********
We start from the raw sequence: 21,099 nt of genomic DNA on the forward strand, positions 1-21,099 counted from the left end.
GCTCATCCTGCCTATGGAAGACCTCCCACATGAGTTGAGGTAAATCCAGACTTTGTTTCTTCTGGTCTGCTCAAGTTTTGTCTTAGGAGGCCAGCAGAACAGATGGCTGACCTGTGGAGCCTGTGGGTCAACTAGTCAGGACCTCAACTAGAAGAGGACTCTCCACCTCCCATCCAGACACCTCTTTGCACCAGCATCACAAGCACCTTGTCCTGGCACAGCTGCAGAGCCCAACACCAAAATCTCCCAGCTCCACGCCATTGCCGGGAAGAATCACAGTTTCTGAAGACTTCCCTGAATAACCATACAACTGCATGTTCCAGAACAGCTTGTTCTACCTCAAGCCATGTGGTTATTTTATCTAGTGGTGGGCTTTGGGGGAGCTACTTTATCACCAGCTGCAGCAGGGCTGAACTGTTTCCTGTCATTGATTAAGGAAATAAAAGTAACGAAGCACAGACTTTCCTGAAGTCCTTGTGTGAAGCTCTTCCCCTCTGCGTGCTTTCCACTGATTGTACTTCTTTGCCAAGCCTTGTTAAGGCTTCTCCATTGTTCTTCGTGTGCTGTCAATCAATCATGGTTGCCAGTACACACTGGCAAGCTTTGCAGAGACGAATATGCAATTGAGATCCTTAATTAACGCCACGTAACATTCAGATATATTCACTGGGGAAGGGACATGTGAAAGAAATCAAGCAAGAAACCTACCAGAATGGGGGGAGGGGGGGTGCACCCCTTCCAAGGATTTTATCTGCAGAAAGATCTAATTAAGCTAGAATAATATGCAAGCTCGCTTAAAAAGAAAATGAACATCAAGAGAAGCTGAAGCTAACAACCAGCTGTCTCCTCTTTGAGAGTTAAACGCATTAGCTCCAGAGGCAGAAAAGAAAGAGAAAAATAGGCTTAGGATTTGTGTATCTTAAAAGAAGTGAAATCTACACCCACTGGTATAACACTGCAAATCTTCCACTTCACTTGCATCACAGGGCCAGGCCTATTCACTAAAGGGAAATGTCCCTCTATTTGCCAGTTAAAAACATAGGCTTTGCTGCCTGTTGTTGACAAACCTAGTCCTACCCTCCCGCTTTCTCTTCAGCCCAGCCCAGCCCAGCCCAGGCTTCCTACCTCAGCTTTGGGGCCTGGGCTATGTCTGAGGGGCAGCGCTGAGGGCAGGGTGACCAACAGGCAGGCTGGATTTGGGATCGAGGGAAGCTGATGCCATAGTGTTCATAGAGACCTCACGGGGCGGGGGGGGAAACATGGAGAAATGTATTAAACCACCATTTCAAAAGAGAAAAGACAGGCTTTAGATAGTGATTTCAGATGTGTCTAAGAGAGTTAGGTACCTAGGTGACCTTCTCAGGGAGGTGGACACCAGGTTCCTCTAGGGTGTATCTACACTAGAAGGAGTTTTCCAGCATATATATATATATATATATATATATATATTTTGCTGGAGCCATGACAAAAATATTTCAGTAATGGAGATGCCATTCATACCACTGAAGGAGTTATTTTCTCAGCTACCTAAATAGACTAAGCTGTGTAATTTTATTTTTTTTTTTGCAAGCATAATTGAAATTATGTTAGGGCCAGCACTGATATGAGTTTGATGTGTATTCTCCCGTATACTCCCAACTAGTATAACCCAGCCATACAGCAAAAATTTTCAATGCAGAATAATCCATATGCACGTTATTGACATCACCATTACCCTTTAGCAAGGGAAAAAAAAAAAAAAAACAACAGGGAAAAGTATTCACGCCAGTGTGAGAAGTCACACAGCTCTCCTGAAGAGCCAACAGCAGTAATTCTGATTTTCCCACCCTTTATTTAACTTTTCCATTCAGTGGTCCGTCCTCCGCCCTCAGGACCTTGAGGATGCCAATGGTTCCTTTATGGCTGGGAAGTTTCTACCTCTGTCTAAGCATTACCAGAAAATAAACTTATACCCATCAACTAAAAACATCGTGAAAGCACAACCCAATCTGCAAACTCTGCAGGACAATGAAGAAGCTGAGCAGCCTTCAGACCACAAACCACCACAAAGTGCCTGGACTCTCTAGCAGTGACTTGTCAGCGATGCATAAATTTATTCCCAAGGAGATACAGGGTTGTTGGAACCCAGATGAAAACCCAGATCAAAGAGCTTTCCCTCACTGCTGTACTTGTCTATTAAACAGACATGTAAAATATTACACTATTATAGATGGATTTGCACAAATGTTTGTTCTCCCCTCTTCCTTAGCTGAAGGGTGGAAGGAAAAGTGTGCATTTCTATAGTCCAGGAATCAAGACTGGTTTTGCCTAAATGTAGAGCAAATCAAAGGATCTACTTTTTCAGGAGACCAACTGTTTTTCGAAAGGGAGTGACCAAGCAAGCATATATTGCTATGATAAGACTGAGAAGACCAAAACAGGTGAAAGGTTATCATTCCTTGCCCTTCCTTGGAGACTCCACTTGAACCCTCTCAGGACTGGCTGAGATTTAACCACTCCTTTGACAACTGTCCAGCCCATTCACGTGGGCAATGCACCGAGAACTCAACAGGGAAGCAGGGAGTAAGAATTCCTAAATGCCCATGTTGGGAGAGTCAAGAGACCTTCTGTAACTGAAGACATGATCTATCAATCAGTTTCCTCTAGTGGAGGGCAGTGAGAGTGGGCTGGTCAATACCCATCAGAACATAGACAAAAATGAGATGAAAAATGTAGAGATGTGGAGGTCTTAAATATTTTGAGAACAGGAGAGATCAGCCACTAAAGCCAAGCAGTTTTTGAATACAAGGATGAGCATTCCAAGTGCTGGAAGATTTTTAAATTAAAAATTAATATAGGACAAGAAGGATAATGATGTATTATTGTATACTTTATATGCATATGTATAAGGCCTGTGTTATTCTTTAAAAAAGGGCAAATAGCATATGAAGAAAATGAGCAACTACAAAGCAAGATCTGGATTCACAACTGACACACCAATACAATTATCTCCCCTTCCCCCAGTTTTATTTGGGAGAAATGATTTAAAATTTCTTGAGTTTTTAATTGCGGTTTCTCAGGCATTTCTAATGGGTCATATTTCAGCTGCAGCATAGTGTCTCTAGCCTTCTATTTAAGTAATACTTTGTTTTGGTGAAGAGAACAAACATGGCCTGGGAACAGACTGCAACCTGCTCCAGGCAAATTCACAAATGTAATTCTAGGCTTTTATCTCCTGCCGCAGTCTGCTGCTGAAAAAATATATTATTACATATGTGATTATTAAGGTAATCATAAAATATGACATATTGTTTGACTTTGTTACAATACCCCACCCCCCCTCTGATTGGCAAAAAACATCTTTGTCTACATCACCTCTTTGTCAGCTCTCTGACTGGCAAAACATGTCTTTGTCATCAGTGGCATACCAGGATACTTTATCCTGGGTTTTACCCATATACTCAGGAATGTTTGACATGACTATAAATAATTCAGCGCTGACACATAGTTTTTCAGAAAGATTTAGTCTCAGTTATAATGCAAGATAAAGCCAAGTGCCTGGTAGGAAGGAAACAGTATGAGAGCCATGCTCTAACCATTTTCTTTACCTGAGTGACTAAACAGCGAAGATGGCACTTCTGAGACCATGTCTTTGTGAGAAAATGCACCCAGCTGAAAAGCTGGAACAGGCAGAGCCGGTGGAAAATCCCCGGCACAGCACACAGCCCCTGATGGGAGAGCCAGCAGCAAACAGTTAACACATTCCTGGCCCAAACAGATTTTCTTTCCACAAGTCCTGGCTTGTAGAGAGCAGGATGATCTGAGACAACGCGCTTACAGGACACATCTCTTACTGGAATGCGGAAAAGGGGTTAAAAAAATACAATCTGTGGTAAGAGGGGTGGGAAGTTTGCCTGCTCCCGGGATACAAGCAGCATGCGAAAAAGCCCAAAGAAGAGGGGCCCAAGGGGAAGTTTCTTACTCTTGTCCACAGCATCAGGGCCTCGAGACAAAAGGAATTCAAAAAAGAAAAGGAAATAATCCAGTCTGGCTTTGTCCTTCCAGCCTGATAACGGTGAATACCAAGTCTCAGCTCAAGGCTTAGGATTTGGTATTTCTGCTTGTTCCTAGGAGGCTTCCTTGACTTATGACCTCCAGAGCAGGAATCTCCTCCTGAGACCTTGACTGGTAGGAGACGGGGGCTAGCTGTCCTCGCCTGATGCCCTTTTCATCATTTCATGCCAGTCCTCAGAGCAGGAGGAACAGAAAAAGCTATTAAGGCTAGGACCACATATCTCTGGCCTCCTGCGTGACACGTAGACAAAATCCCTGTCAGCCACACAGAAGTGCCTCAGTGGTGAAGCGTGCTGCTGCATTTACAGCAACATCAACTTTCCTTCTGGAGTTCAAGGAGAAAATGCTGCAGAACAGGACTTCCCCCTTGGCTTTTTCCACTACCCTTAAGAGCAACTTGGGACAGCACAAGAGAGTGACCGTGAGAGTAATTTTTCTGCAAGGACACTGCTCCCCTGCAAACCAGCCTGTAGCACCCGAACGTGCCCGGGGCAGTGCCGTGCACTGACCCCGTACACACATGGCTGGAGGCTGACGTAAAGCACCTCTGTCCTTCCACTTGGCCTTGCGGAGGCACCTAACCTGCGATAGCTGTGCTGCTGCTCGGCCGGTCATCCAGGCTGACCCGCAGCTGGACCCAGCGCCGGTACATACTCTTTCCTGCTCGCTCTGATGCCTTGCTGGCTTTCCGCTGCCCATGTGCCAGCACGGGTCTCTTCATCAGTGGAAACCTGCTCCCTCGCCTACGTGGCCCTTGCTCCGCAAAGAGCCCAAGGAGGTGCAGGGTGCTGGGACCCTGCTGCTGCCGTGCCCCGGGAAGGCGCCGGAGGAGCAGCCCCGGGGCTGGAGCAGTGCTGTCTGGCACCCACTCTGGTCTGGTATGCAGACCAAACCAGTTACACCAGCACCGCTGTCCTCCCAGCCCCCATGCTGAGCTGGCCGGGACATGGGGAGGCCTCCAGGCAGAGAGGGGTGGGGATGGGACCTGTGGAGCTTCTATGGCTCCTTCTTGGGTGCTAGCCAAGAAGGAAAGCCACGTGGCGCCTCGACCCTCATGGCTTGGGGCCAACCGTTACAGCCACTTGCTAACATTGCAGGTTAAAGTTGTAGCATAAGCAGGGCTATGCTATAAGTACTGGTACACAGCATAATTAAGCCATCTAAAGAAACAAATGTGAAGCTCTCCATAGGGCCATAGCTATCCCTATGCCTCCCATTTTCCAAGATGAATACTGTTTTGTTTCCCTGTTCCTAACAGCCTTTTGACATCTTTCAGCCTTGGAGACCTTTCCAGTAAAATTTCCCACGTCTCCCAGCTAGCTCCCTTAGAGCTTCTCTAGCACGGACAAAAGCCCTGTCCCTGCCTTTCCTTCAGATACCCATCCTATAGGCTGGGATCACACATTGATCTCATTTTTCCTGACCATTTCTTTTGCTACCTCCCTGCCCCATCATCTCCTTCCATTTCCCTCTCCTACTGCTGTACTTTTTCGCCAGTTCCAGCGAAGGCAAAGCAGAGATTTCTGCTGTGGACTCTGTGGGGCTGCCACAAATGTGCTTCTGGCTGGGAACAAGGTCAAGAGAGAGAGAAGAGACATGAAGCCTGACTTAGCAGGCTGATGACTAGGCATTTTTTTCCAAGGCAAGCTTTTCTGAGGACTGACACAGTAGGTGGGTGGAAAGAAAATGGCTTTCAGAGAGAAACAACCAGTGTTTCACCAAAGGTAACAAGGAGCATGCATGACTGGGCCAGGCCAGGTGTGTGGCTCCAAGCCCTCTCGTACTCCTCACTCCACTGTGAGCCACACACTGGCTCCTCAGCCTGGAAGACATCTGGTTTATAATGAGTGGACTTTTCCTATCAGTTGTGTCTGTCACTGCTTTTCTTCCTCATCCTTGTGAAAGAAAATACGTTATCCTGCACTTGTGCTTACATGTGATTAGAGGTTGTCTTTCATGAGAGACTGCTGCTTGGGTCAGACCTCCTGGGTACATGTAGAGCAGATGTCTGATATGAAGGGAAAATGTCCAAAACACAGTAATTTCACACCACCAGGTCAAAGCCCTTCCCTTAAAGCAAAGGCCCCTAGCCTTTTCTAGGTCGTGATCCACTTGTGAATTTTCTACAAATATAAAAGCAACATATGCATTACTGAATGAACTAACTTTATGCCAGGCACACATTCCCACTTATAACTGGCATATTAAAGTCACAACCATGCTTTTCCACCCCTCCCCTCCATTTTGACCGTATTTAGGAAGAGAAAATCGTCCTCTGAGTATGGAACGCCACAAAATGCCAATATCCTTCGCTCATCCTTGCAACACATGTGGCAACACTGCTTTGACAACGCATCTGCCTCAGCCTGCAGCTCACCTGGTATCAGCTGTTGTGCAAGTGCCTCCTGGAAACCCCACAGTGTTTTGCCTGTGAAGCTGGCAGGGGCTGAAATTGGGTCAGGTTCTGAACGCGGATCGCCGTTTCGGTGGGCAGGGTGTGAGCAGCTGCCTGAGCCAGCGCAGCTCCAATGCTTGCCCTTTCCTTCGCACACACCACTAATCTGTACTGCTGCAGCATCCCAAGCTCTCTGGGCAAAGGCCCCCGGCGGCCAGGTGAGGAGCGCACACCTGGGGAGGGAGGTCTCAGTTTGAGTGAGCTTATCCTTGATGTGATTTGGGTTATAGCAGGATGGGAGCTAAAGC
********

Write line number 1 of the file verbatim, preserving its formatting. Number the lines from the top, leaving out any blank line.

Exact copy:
We start from the raw sequence: 21,099 nt of genomic DNA on the forward strand, positions 1-21,099 counted from the left end.